Last edited:

Hevach

Senior Member
A mushroom cloud is caused by any large incendiary event, the minimum size for one is in the Hollywood practical effects range, not the nuclear range.

There are at least two paintings of the 1779 Siege of Gibraltar which shows one when the floating batteries exploded, and there's a good chance that was the largest man-made explosion ever up to that point.


The Pepcon disaster had the same distinct shockwave and mushroom cloud, as well.
Source: https://www.youtube.com/watch?v=cPVpzjxRjPk

Chemical plant, EOD, and weapon depot explosions are in the low nuclear range of firepower, so they have most of the physical characteristics of a nuclear explosion, including the shockwave, fireball, mushroom cloud, and Wilson clouds (spherical or ring shaped condensation clouds that form behind the shock front).


What actually sets a nuclear weapon apart isn't the shape or power of the explosion. Even very small nukes have a vaguely unreal look - the flash of light seems to last impossibly long, in the first few seconds there is a fluorescent glow of ionized air around it, and the electrical interference means that if the image was taken digitally, you can probably count out nuclear weapons because EMP hardening isn't really a big thing in consumer or professional level electronics.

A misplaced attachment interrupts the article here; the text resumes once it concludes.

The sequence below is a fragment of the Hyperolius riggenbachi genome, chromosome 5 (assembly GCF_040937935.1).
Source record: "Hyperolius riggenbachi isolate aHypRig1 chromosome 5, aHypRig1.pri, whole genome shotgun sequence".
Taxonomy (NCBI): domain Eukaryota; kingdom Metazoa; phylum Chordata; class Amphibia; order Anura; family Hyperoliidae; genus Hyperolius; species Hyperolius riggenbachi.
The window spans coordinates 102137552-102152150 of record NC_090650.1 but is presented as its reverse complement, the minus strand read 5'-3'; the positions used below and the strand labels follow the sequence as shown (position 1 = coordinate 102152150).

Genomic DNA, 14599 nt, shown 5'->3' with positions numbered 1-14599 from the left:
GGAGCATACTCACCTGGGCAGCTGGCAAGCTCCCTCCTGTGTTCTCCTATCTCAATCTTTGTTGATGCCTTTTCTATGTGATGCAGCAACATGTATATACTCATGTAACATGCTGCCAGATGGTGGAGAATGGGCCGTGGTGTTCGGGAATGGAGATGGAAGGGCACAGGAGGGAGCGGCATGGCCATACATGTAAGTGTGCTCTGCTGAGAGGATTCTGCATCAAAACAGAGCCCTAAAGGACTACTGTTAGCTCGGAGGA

The missile test explosion was also not nuclear - the rocket is effectively a Russian version of the US Project Pluto, a jet engine where a nuclear reactor heats the air rather than burning fuel. The nuclear portion itself isn't large enough to explode. However, any failure, even a non-explosive crash (or even successful armed test!) is going to be a radiological disaster, which is why every other country that experimented with nuclear engines like this noped out of it decades ago. A test program is going to have failures, and there are some kinds of failures that simply aren't acceptable risk.
 
Last edited by a moderator:

Trailblazer

Moderator
Staff member
Business Insider presented this as the photo of the missile explosion, but it's probably the arms depot explosion, since the same photographer, Dmitry Dub, is credited with this photo and the photo of the arms depot explosion.
I'm confused: this picture seems to be taken at night (not just an exposure issue: there are clearly lights from buildings in the foreground) whereas the arms depot explosion happened during the daytime. Or was there more than one explosion?
 

Mick West

Administrator
Staff member
I'm confused: this picture seems to be taken at night (not just an exposure issue: there are clearly lights from buildings in the foreground) whereas the arms depot explosion happened during the daytime. Or was there more than one explosion?
It's the same place, presumably arms depot at Achinsk, Krasnoyarsk, Siberia, but seemingly a different explosion.